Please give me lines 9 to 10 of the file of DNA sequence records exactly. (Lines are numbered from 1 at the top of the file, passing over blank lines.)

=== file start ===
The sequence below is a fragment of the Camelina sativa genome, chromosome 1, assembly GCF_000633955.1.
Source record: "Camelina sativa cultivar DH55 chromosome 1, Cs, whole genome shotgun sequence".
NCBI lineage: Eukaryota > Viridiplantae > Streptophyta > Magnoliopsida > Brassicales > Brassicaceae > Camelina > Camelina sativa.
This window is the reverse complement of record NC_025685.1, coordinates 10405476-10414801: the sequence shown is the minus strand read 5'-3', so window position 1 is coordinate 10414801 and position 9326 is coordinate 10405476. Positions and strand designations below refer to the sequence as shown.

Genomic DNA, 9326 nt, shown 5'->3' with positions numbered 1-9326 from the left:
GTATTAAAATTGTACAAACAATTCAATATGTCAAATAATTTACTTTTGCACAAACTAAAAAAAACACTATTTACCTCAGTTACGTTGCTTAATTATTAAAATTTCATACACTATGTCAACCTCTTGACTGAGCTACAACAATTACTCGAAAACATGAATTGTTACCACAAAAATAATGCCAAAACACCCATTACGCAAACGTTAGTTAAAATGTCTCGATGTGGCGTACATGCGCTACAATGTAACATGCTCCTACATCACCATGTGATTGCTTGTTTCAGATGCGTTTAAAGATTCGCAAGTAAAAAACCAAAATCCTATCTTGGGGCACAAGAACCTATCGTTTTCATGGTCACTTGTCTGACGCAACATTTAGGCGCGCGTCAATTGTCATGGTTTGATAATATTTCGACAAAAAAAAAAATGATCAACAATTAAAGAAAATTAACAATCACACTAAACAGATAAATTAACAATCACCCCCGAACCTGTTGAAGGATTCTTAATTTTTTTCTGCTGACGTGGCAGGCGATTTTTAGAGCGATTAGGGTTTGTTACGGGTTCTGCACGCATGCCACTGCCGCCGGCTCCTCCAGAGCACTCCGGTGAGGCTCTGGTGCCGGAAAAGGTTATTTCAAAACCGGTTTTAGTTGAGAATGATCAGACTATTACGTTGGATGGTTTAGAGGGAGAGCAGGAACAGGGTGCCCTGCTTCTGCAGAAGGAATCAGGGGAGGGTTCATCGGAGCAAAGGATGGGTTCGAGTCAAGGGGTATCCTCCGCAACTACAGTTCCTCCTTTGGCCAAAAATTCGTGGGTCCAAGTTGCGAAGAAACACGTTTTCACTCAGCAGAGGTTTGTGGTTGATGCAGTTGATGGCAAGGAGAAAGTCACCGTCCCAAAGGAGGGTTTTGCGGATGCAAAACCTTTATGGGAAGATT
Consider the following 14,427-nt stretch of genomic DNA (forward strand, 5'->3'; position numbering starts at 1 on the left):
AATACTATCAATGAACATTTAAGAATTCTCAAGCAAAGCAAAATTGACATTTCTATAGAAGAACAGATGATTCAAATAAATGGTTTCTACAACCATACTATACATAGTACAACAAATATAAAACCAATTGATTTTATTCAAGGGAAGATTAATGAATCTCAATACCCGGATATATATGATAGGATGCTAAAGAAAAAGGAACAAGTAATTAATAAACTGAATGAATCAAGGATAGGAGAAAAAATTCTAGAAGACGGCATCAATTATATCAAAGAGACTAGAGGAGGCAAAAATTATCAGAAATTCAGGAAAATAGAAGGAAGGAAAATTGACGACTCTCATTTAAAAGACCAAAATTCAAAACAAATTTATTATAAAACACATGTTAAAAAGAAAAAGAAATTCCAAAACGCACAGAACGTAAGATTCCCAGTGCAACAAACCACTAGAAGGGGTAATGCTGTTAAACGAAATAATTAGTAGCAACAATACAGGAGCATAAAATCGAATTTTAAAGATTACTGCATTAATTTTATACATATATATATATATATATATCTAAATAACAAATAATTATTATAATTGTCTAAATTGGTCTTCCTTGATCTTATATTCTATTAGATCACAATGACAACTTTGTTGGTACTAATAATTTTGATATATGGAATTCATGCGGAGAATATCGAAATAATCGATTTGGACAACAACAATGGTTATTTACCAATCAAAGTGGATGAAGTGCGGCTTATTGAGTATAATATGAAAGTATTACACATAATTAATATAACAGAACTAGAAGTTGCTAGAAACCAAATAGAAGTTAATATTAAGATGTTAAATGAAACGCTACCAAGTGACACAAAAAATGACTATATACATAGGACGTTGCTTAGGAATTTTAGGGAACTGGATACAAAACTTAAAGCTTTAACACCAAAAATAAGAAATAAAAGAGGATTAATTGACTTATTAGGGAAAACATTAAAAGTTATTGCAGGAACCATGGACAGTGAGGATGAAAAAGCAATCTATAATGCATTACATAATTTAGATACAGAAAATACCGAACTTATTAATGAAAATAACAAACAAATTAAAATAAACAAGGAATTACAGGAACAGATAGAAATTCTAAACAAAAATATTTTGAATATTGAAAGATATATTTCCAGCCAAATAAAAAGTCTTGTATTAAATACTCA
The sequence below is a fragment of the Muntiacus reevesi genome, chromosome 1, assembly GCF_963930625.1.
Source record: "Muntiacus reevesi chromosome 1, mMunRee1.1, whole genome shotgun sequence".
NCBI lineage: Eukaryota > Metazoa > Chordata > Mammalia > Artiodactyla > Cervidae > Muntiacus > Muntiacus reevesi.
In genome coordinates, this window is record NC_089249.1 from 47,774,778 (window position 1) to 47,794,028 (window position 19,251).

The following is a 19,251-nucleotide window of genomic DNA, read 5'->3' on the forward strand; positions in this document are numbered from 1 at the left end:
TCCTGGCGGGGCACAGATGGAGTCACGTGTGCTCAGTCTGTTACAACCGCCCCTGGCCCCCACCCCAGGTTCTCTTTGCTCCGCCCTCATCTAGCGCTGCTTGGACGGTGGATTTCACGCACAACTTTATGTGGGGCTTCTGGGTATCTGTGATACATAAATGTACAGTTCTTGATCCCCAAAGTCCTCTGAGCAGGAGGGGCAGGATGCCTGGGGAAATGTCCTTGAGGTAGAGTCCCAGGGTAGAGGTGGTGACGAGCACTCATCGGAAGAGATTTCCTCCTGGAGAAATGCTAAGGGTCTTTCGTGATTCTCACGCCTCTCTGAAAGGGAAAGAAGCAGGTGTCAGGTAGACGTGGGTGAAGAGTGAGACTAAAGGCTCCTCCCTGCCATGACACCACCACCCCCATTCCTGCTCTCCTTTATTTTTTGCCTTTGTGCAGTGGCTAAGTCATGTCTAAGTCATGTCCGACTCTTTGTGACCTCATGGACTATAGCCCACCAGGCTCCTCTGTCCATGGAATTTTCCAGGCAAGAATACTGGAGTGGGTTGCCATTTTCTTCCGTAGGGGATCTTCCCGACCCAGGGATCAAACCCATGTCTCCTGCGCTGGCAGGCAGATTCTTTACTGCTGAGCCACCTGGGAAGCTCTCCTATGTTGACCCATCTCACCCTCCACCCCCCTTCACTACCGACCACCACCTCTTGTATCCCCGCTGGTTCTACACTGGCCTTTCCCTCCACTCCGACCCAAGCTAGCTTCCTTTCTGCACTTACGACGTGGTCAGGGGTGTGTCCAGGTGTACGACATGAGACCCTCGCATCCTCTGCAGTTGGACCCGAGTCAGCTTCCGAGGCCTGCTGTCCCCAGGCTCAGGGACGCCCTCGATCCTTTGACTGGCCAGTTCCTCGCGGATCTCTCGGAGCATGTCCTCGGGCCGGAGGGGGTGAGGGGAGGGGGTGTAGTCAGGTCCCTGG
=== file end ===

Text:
The sequence below is a fragment of the Muntiacus reevesi genome, chromosome 1, assembly GCF_963930625.1.
Source record: "Muntiacus reevesi chromosome 1, mMunRee1.1, whole genome shotgun sequence".